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Chris PIne is Bernie Webber and Holliday Grainger is Miriam in Disney's "The Finest Hours." Photo: Disney Enterprises, Inc.
Chris PIne is Bernie Webber and Holliday Grainger is Miriam in Disney’s “The Finest Hours.” Photo: Disney Enterprises, Inc.

By Megan Bianco

Taking a break from Oscar season for a moment, we now have our second big studio film for 2016 (after 13 Hours) with Disney’s The Finest Hours. The film features an impressive batch of actors, a big budget for effects and presents to a true spectacle that was interesting enough to adapt on screen. But, once again, Disney’s recent original, non-franchise films have trouble pleasing both critics and audiences.

Set in 1952 Chatham, Massachusetts, Bernie Webber (Chris Pine) is a Coast Guard crewman who falls in love and finally meets operator girl Miriam Pentinen (Holliday Grainger) after months of pen-palling. They become engaged right around the time an oil tanker is struck by a violent rainstorm on its way home, eventually splitting the tanker into two. The main engineer Ray Sybert (Casey Affleck) scrambles to get the crew to remain calm and logically hold on until help is found. Bernie is assigned the task of rescuing the ship’s crew.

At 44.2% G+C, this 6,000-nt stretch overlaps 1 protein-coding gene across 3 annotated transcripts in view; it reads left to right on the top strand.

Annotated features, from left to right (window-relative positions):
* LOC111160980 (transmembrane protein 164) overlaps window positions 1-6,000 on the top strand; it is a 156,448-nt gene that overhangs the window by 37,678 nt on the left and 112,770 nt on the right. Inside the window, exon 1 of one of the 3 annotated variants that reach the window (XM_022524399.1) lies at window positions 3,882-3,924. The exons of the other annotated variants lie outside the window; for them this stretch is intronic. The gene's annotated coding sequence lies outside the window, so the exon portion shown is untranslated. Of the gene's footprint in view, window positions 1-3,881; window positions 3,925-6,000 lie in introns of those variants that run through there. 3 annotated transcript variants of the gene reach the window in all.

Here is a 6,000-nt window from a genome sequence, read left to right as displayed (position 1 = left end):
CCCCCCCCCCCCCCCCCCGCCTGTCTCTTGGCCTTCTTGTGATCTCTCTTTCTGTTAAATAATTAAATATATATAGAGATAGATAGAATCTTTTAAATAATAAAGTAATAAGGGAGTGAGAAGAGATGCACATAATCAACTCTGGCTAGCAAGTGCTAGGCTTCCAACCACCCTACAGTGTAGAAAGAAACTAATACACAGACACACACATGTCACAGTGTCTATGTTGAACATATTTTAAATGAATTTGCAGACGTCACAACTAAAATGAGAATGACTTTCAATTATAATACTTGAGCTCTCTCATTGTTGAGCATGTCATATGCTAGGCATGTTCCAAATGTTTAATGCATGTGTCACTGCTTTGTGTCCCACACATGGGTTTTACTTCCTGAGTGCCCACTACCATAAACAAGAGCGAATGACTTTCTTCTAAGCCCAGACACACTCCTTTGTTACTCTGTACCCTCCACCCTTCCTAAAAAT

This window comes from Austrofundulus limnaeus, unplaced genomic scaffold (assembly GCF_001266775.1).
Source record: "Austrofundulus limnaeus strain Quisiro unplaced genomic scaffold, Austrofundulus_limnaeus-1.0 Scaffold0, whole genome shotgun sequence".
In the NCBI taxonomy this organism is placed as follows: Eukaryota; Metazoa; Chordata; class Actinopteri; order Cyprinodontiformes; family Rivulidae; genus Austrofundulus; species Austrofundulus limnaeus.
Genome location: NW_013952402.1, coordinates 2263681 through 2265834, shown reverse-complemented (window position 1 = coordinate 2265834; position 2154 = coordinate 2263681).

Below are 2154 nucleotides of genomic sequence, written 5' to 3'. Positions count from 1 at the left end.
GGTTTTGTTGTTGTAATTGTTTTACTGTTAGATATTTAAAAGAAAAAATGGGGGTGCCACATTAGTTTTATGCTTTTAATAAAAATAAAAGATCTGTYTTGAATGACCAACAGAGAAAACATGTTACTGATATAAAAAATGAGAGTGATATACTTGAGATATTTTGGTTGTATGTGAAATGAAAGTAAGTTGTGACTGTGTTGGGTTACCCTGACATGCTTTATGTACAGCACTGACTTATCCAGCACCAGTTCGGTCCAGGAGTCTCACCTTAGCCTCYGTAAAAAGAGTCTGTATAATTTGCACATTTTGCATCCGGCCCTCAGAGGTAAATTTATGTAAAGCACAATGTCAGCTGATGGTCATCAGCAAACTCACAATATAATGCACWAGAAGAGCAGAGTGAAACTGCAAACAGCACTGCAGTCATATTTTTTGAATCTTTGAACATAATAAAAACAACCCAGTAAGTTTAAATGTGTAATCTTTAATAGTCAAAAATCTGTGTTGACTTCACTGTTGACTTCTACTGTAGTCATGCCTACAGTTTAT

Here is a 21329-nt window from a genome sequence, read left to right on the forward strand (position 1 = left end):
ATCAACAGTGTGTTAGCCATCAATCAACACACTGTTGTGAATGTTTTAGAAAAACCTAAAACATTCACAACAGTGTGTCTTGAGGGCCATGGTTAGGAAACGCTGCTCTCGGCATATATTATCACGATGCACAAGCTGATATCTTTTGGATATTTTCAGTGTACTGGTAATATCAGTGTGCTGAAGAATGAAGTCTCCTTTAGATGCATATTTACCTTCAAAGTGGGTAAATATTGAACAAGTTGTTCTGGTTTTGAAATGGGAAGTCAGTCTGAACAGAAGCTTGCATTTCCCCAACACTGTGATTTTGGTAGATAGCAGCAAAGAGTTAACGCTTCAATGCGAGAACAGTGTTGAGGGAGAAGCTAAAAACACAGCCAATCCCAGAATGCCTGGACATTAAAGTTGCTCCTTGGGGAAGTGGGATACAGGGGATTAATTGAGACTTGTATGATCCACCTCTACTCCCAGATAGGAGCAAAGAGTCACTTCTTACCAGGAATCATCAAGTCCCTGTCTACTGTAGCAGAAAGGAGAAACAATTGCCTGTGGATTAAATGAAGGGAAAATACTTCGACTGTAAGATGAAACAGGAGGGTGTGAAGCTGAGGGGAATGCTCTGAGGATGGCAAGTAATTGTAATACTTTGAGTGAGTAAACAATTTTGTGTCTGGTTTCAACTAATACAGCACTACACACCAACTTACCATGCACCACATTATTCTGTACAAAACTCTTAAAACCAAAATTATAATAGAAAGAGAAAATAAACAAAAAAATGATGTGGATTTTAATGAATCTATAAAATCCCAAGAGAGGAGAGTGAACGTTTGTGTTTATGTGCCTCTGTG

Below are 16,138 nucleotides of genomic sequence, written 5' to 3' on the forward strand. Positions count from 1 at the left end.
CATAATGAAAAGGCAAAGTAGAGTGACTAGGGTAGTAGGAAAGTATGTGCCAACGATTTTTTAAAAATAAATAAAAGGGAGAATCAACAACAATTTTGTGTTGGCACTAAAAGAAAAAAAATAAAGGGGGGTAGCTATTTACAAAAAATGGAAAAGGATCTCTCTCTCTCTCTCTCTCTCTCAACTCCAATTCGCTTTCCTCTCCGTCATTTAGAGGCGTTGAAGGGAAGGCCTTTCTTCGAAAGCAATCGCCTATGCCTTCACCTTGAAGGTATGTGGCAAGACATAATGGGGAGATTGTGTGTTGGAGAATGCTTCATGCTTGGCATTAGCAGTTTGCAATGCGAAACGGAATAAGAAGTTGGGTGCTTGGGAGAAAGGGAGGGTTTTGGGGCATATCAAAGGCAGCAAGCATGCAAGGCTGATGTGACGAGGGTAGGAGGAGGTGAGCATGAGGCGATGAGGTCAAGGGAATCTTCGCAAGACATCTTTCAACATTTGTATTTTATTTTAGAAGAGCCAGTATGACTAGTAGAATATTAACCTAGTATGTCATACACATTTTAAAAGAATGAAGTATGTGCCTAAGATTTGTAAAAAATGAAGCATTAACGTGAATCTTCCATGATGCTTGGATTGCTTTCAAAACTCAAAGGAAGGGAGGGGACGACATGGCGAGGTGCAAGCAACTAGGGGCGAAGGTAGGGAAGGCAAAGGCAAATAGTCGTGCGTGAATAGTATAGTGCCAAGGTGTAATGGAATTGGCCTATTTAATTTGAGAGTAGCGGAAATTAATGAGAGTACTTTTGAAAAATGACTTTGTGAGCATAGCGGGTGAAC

Eric Bana plays the station commander, and Ben Foster assists Webber on the risky mission. The Finest Hours is directed by Craig Gillespie, who started as a promising indie filmmaker 10 years ago but decided to work in the studio system. He’s a bizarre choice for a visual epic of this sort, and unfortunately his lead, Pine, is also at his most wooden and stiff. The special effects for the storm are decent, as are the performances by Grainger and Foster, but the execution of the story doesn’t fully grab your attention.

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